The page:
The next time I babysat I helped myself to his e-mail from her contacts list. I knew her details, having set up her account for her, and he'd said I could have it, so I didn't feel it was wrong to take it. It was simple enough; once her boys were in bed I switched her computer on, went online, signed in with her account on MSN messenger, grabbed his e-mail, signed back out, then signed in with my own to add him to my contacts. Quick and simple, and since she had no objections to me using her internet connection when I babysat she'd think nothing of it.
We talked online just about every day after that, swapping photos and bits and pieces of information both about our families and our beliefs, never seeming to run out of things to say.
When, shortly after we started talking regularly, I learned the truth of why she often missed his calls from her eldest son (then 7) and a friend of mine from my writing group who lived across the road from her, I was torn. Should I tell him? A part of me wanted to, another part knew it wasn't my business and I should keep out of it. The decision was taken out of my hands, however, since he seemed to sense that I was keeping something from him. I couldn't lie to him, so I told him the truth.
Naturally, he didn't believe me at first - nobody ever wants to believe their partner isn't being faithful - then something happened to show him I was right, and I somehow became his shoulder to cry on. I didn't mind; I liked the thought that he felt he could come to me for comfort.
Somehow it didn't take long after that before we became more than just friends, though to this day I don't know exactly how it happened.
I pulled my thoughts back to the present as the plane's wheels began to skid along the runway.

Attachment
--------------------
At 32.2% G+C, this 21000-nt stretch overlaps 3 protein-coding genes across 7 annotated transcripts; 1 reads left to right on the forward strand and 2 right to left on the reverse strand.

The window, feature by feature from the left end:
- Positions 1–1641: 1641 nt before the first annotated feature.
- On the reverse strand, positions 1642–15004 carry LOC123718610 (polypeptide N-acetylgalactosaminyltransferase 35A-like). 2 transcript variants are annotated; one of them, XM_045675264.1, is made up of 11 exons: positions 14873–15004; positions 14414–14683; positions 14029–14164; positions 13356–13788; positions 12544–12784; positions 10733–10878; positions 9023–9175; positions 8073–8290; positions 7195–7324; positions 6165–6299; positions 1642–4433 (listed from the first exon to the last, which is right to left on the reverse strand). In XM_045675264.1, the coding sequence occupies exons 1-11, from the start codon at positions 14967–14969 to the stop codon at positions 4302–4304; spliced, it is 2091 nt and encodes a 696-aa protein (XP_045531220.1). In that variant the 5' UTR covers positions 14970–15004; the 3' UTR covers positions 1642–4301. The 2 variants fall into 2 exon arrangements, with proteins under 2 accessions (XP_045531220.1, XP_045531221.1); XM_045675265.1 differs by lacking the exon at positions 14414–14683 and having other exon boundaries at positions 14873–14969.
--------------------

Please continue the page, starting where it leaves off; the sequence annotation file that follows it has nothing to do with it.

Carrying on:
"This is it," I thought, wondering if I was doing the right thing. Fears and doubts began to surface. What if he didn't like me when he met me in person? What if I felt differently when I met him in person to how I'd felt all this time? Was I doing the right thing? Would I know him when I saw him? Would he know me? I felt sick; I shouldn't have done this journey on my own, I should have brought someone with me.
The other passengers filed out of the plane and I waited for the flight attendant who was to help me off the plane.
"Ready?" she asked, beaming at me as she had done every time she'd checked on me during the flight.
"Yep," I said, though I didn't feel ready. I suddenly felt very frightened, very sick, and very much like I wanted to go home. For the first time since I was a little girl, I wanted my Mam.
She led me off the plane and handed me over to someone who had no clue how to lead a visually impaired person. He'd brought a wheelchair for me, seeming confused by the fact I was walking, and unsure what to do now. I took pitty on him and sat in the chair. He seemed relieved and began pushing the chair towards the desk to page Kelly.
I think Kelly had been waiting for the call, because the woman at the desk had bearly said his name when he appeared. He looked at me in the chair, concern evident on his face even to my poor eyesight. I hastily jumped to my feet, seeing the relief on his face when I did so, and wondering what he must have thought on seeing me sat in that chair. I later learned he'd thought I'd been involved in an accident at some point during the journey.
I knew him immediately, and he knew me. I stood there though, unsure what to do; speachless for what may have been the first time since I learned to talk. He made the decision for me, coming forward to give me a hug. I'm not sure if he'd planned the kiss too or if it just happened, since he seemed as surprised as I was that it followed the hug so smoothly, but it happened either way... And it felt right.
When we finally broke apart and he introduced me to his cousin Holly, before the three of us set off in search of my suitcase. After finding it we climbed in to Holly's truck and drove away from the airport, Holly and I up front, Kelly and my suitcase in the back.
He reached for my hand at some point during the journey, sticking is hand between the seat and the door of the truck. I let him take it, enjoying the feel of him stroking the back of my hand with his thumb. So far, so good, I thought, hoping the rest of the trip was going to go as smoothly.